Rowers pulling together for fun


Crew: Armed with oars and camaraderie, an Annapolis club pursues the pleasures of speed.

On The Water

Watersports in Anne Arundel County

July 13, 2005|By Annie Linskey | Annie Linskey,SUN STAFF

Back in college there were some hard and fast rules about members of the crew team. They got up early in the morning. They were constantly going to the gym. They told stories about getting sick after working out. They were super tall and didn't have a pinch of fat on their bodies.

That's why it was a little surprising to find a jolly group of rowers ready to hit the water at 6:15 p.m. (yes: p.m.) Monday at the St. John's College boathouse. The hour was far too reasonable for proper rowing.

Plus, these were not the overgrown Olympic types one normally sees hanging around the boathouse. The rowers were moms, a few college students, and professionals of various ages. Some were short, others were tallish. And all were prepared to pick their way through the usually rough evening waters for a row.

"It is two hours when my kids can't get ahold of me," said Lori Mayers, an Annapolis resident who's been rowing with the club for two years. "We row because it is fun."

The group - part of the Annapolis Rowing Club - also rows for fitness and companionship.

"The goal for the evening group is to be flexible and accommodate everyone's schedule. It has more people who are learning how to row," said Jim Bunce, who is a member of the club's board of trustees and rows in the evening. The club practices at the mouth of the Severn River.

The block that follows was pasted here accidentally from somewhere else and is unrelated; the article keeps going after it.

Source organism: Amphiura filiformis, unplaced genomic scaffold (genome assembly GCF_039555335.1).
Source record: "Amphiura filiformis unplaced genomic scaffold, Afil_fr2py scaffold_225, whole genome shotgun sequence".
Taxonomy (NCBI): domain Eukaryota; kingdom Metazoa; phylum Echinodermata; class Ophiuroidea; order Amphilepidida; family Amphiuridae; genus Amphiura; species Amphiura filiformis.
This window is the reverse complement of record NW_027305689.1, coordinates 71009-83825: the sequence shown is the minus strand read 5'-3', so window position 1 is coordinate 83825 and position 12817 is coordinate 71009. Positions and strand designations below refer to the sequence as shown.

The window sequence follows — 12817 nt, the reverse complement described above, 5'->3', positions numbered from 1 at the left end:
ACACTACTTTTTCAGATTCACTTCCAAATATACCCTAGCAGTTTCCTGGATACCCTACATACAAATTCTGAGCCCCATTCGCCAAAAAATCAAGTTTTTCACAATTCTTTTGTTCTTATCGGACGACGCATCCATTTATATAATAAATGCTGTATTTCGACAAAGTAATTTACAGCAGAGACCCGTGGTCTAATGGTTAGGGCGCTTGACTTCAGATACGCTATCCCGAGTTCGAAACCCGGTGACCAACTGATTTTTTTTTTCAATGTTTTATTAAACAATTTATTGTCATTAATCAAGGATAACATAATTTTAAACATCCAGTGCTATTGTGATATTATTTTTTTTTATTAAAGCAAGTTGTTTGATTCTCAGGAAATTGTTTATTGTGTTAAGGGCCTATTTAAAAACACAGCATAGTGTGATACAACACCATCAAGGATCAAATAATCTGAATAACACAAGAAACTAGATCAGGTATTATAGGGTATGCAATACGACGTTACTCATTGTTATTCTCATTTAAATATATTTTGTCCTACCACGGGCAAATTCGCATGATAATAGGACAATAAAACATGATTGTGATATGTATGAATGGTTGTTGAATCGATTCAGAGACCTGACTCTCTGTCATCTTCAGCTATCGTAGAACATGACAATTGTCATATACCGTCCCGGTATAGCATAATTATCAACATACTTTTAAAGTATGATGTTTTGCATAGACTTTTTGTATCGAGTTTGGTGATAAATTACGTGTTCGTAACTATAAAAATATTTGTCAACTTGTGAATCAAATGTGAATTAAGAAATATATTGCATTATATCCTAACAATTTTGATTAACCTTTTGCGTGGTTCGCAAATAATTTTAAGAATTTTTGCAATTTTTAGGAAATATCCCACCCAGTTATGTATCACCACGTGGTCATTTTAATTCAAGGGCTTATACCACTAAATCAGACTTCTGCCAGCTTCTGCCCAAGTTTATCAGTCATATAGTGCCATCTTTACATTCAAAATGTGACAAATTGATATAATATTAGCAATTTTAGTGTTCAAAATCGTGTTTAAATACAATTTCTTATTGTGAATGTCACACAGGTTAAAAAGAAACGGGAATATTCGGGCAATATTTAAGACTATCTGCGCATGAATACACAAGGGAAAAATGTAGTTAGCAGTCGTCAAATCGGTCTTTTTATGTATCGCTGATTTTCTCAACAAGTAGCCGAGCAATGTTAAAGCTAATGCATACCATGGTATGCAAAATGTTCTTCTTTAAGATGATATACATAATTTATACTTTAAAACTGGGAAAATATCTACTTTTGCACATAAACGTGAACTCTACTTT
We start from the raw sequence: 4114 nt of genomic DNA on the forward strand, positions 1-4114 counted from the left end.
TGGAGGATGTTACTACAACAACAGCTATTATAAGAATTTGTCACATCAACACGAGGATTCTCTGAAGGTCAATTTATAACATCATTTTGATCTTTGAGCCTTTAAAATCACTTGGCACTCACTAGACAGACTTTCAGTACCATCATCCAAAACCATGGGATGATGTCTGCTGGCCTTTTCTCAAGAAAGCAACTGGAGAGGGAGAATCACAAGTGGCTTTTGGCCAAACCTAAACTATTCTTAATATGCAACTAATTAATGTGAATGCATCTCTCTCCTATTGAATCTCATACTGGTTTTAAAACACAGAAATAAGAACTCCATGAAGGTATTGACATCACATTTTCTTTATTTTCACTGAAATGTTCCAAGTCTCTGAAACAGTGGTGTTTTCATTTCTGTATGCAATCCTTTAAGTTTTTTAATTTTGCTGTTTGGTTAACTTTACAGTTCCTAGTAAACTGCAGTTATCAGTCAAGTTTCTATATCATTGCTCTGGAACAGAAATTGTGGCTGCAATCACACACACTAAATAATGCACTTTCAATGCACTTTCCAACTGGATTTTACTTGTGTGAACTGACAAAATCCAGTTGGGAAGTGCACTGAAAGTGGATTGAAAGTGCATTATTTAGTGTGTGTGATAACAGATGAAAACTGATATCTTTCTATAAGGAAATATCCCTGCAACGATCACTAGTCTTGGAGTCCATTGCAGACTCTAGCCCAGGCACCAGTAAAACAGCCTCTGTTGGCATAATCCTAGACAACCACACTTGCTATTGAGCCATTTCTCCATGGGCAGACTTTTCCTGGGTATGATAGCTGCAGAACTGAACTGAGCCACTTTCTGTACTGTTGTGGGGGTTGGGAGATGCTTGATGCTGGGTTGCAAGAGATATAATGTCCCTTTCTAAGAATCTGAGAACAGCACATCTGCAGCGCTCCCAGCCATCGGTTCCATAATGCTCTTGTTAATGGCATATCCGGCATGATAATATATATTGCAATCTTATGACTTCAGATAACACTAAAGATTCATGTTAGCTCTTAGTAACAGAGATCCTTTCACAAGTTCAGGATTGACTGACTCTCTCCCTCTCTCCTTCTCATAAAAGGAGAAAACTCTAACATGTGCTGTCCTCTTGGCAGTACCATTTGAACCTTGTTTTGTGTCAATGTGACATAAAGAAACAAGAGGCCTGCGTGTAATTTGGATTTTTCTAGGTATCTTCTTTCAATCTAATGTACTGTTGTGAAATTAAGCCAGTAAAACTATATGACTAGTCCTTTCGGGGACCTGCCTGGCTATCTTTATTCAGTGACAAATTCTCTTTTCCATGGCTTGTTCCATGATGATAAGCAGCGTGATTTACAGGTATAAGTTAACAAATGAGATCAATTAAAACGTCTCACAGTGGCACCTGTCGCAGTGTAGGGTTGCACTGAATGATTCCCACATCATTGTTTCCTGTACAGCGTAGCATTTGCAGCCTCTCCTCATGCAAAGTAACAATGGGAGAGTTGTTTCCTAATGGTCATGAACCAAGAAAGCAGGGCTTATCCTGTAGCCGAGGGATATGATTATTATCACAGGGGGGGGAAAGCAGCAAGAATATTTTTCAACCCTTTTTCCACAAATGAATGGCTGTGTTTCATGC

The club does include competitive men's and women's boats that row early in the morning. There is also a morning sculling group and a juniors program for high school students.

And although the evening group is not fanatical, the members do take the sport seriously. They have two coaches who drive skiffs alongside the shells, shouting feedback to the rowers. They do a Pilates class together one evening a week when they're not on the water.

And even the beginners have felt that magical groove that encourages rowers to keep coming out.

"There is a symphony of sounds when you are doing it right. It is an odd thing," Mayers said. "When you're not feeling that symphony you know you're slowing the boat down and you feel bad."

And on Monday, the conditions couldn't have been better for rowing. The air was still and the water was flat. Few powerboats zipped around kicking up wake.

Plus, enough rowers showed up to practice to fill up two boats with eight rowers each - and that meant the evening ended with a 1,000-meter race.

The coaches offered plenty of feedback - one person needed to keep her oars lower, one person was starting the stroke too early, another too late - but the boats sliced swiftly though the water.

As they passed by, one could hear those distinct creaking and clicking sounds - those symphonic sounds that you only hear when the majority of the rowers are working together.

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